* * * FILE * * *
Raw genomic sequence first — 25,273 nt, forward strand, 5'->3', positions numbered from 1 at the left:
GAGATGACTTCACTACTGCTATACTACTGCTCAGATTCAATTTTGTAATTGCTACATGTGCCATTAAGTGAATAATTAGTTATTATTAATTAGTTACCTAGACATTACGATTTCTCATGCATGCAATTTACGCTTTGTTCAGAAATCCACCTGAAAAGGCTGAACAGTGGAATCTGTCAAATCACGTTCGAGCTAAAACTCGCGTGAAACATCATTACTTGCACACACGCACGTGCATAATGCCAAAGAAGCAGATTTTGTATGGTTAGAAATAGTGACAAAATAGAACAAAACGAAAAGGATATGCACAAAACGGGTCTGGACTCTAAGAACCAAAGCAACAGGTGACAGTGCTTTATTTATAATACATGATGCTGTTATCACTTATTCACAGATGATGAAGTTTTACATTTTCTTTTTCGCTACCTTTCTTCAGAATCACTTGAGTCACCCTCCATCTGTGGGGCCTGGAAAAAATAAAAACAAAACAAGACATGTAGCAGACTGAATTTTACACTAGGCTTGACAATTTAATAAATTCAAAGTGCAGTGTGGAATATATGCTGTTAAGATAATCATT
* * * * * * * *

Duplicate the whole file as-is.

Raw genomic sequence first — 25,273 nt, forward strand, 5'->3', positions numbered from 1 at the left:
GAGATGACTTCACTACTGCTATACTACTGCTCAGATTCAATTTTGTAATTGCTACATGTGCCATTAAGTGAATAATTAGTTATTATTAATTAGTTACCTAGACATTACGATTTCTCATGCATGCAATTTACGCTTTGTTCAGAAATCCACCTGAAAAGGCTGAACAGTGGAATCTGTCAAATCACGTTCGAGCTAAAACTCGCGTGAAACATCATTACTTGCACACACGCACGTGCATAATGCCAAAGAAGCAGATTTTGTATGGTTAGAAATAGTGACAAAATAGAACAAAACGAAAAGGATATGCACAAAACGGGTCTGGACTCTAAGAACCAAAGCAACAGGTGACAGTGCTTTATTTATAATACATGATGCTGTTATCACTTATTCACAGATGATGAAGTTTTACATTTTCTTTTTCGCTACCTTTCTTCAGAATCACTTGAGTCACCCTCCATCTGTGGGGCCTGGAAAAAATAAAAACAAAACAAGACATGTAGCAGACTGAATTTTACACTAGGCTTGACAATTTAATAAATTCAAAGTGCAGTGTGGAATATATGCTGTTAAGATAATCATT